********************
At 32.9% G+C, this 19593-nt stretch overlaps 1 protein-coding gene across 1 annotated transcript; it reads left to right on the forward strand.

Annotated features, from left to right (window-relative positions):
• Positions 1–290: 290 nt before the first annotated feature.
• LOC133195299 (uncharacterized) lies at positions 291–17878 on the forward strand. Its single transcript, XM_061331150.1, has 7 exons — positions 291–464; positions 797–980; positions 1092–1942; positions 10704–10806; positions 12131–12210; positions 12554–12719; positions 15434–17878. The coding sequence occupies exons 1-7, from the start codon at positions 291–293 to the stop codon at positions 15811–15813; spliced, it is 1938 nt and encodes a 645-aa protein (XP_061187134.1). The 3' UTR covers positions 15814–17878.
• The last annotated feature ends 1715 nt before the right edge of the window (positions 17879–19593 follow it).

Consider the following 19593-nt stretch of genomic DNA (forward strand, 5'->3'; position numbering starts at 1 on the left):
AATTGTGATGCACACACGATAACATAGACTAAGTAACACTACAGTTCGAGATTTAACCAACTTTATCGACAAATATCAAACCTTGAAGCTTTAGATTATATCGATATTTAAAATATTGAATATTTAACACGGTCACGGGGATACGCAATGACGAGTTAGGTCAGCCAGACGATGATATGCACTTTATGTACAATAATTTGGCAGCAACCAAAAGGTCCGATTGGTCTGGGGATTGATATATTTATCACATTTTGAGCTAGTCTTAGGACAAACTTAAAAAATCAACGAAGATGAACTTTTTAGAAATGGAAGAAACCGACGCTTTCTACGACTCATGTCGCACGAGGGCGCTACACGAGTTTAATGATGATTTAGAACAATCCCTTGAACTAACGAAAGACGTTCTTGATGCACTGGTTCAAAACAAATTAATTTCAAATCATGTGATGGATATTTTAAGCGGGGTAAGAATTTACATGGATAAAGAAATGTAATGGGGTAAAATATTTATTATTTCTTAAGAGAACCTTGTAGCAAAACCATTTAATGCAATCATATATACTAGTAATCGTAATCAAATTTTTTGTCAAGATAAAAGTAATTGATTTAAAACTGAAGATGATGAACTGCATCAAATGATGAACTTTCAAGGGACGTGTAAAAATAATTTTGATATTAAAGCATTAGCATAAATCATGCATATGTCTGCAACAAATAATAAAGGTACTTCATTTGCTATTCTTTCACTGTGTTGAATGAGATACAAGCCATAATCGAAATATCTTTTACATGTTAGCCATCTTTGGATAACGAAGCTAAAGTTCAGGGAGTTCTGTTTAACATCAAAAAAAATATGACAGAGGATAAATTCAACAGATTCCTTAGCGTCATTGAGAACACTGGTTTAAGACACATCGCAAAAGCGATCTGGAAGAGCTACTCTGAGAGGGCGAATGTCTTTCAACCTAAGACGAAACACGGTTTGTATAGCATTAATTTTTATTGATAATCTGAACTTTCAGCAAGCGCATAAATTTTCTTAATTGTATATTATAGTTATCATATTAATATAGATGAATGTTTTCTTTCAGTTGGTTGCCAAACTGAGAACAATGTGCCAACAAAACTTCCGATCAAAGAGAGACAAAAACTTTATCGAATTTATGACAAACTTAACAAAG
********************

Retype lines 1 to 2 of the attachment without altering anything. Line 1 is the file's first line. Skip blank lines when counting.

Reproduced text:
At 32.9% G+C, this 19593-nt stretch overlaps 1 protein-coding gene across 1 annotated transcript; it reads left to right on the forward strand.

Annotated features, from left to right (window-relative positions):